Despite the economic effects of Covid, Wales’ most innovative companies are financing their growth through bold new initiatives. Michael Sweet meets three trailblazing entrepreneurs cutting through the pandemic recovery.
After securing $22m (£16m) worth of investment from the US, Welsh software start-up Aforza will see it double its number of staff in Wales and establish new headquarters in North America.
The rapidly-expanding IT business, now backed by Silicon Valley investors, started at the Tramshed Tech working hub in Cardiff with an R&D lab. Lured to set up in Wales in 2019 by a Welsh Government grant of £900k, the deal was based on 100 jobs being created.
Aforza specialises in supplying complete end-to-end cloud-based and mobile software solutions – apps – for consumer goods companies to help them sell more and grow faster.
Aforza’s groundbreaking applications have been embraced by consumer goods companies, from small SMEs to global corporations, in five continents and over 20 countries.
Customers include multinational brewing and beverage company, Distell, and leading beverages distributor, Photos Photiades.
While the pandemic slowed Aforza’s plans, co-founder and CEO Dominic Dinardo says it’s all systems go for their push into the US this autumn, which will also see further jobs created in Cardiff.
Speaking to The National, Dinardo said:
“Our original business plan involved hiring software engineers across Europe, but after research and discussion between our founders, we became confident we could do this in Wales, and get access to the high quality talent we needed.
“It’s one of the smartest decisions I’ve made in my career.”
From wanna-be to world beating, the government support was instrumental in fuelling Aforza’s initial growth, but the game-changer since April 2021, is what is known as Series A investment round led by DN Capital, with further participation from Bonfire Ventures, Daher Capital, and Next47.
One step beyond angel investment, the $22m raised in just four months, is down to the Cardiff team of software engineers, the company’s innovative business planning, and ambition, says Dinardo.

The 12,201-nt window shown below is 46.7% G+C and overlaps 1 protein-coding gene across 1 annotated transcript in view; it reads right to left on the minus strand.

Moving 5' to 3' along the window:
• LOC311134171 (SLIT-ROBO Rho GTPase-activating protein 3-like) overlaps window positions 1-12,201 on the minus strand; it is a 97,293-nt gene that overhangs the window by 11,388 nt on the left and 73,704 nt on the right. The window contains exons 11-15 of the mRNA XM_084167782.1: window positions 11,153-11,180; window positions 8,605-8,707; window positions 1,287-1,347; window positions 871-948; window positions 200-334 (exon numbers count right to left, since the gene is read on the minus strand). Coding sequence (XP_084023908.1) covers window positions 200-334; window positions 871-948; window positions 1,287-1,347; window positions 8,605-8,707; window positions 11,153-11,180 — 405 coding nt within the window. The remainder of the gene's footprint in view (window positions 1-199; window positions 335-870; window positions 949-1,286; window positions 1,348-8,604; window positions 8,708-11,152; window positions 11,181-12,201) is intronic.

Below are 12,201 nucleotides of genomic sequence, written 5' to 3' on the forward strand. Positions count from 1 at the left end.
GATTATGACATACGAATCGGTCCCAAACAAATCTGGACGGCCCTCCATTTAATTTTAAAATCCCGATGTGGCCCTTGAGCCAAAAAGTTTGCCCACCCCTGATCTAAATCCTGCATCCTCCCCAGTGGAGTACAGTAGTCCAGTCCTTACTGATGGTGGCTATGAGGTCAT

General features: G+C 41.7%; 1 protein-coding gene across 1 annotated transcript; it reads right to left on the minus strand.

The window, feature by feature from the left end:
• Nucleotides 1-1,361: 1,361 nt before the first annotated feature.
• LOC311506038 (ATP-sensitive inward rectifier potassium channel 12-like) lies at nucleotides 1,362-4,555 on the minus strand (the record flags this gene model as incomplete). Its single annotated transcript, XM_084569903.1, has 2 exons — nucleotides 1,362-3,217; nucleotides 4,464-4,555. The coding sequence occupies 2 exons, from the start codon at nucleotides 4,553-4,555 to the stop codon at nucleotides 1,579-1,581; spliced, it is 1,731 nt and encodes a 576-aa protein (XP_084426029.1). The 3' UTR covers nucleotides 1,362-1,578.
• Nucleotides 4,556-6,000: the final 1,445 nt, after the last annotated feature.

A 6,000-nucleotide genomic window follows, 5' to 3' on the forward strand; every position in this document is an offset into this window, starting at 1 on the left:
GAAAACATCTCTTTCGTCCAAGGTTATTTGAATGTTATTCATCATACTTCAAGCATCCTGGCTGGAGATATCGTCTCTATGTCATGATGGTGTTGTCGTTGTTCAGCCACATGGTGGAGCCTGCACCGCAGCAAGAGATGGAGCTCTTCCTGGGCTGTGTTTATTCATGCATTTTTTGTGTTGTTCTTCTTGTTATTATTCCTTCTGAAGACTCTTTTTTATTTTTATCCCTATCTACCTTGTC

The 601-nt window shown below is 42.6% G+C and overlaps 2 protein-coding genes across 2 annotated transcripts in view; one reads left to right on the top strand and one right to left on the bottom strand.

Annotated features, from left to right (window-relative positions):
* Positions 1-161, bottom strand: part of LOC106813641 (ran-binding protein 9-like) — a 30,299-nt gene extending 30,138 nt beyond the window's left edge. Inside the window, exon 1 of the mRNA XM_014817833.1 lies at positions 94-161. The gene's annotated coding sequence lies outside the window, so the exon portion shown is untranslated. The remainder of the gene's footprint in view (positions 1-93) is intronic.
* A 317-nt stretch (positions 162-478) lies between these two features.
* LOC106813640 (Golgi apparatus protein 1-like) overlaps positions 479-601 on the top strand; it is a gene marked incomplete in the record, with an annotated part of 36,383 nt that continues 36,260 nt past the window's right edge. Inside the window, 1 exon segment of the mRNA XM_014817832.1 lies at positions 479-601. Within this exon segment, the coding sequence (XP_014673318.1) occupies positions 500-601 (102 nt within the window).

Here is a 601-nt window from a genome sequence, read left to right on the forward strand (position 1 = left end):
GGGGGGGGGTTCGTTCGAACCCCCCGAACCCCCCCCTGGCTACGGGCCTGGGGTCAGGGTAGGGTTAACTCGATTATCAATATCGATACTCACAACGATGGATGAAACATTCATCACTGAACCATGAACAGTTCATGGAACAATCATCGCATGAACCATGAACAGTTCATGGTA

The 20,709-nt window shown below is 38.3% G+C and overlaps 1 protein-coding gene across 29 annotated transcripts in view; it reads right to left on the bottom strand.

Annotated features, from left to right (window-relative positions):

“At the start we were hiring people who had no prior knowledge of some of these technologies, training them, and making them productive at great speed. That was key.”
Looking back over the past 18 months, Dinardo says he is immensely proud of his Wales-based team.
“We were able to win customers in North America, South Africa, Kenya, the UAE, Belgium and Portugal, all the time working remotely.”
“We were hardly ever together and what we achieved in very difficult circumstances, is what secured the US finance. Those investors spoke to our customers, spoke to our employees, and looked at the market. And that’s why they backed us.”
Dinardo’s inspiration for setting up Aforza goes back to 2003 when working in South East Asia, where he cut his teeth on creating computer-based automation solutions for driving growth in Nestle product sales.
Now from Wales, his company – of which all employees are shareholders – will establish a base in the northeast of the United States, to ensure Aforza’s apps become the must-have tool to capture the vast North American consumer goods market.
As a ground-breaking green vehicle manufacturer, Powys-based Riversimple is developing affordable hydrogen-powered cars – and a revolutionary approach to their use. You don’t buy a Riversimple car, you subscribe to it.
Headed by founder and CEO Hugo Spowers, the company’s post-pandemic growth is being supercharged to the tune of £1.75m from 600 private investors through Seedrs crowdfunding – including a £580k investment from Angels Invest Wales – a syndicate of Welsh business angels.
Riversimple will use the funding to build vehicles for customer trials that began earlier this year in Abergavenny. The funds will enable the company to draw down grants awarded by the Office of Zero Emission Vehicles, and by Innovate UK for participation in the Milford Haven Energy Kingdom, a green hydrogen energy system.
Trials of the company’s first hydrogen-fuelled vehicle – the Rasa – in Gwent, were pushed back by the pandemic, but Spowers says the company’s revolutionary roadsters are on track to change the way we think about car ownership and reduce carbon emissions.
“Our hydrogen electric vehicles are part of the clean mobility revolution,” says CEO Spowers, who has plans to set up the company’s first commercial production facility in mid Wales, capable of making 5,000 cars a year.